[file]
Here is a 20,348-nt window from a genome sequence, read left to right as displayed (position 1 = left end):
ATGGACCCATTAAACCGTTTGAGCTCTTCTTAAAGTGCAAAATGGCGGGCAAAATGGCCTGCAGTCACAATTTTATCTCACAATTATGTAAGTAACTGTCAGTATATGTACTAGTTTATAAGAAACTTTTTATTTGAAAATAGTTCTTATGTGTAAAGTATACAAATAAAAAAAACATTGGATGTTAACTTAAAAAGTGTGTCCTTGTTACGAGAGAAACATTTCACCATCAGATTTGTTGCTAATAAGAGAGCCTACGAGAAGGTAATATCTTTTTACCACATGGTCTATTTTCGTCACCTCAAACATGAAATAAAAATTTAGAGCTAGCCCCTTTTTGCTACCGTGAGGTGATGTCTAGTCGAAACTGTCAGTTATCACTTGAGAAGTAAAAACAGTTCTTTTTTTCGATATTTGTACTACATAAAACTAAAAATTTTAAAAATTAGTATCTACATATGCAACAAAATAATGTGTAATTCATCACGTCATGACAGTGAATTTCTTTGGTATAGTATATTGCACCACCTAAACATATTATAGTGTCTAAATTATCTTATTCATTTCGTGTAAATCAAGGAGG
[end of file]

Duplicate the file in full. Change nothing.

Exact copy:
Here is a 20,348-nt window from a genome sequence, read left to right as displayed (position 1 = left end):
ATGGACCCATTAAACCGTTTGAGCTCTTCTTAAAGTGCAAAATGGCGGGCAAAATGGCCTGCAGTCACAATTTTATCTCACAATTATGTAAGTAACTGTCAGTATATGTACTAGTTTATAAGAAACTTTTTATTTGAAAATAGTTCTTATGTGTAAAGTATACAAATAAAAAAAACATTGGATGTTAACTTAAAAAGTGTGTCCTTGTTACGAGAGAAACATTTCACCATCAGATTTGTTGCTAATAAGAGAGCCTACGAGAAGGTAATATCTTTTTACCACATGGTCTATTTTCGTCACCTCAAACATGAAATAAAAATTTAGAGCTAGCCCCTTTTTGCTACCGTGAGGTGATGTCTAGTCGAAACTGTCAGTTATCACTTGAGAAGTAAAAACAGTTCTTTTTTTCGATATTTGTACTACATAAAACTAAAAATTTTAAAAATTAGTATCTACATATGCAACAAAATAATGTGTAATTCATCACGTCATGACAGTGAATTTCTTTGGTATAGTATATTGCACCACCTAAACATATTATAGTGTCTAAATTATCTTATTCATTTCGTGTAAATCAAGGAGG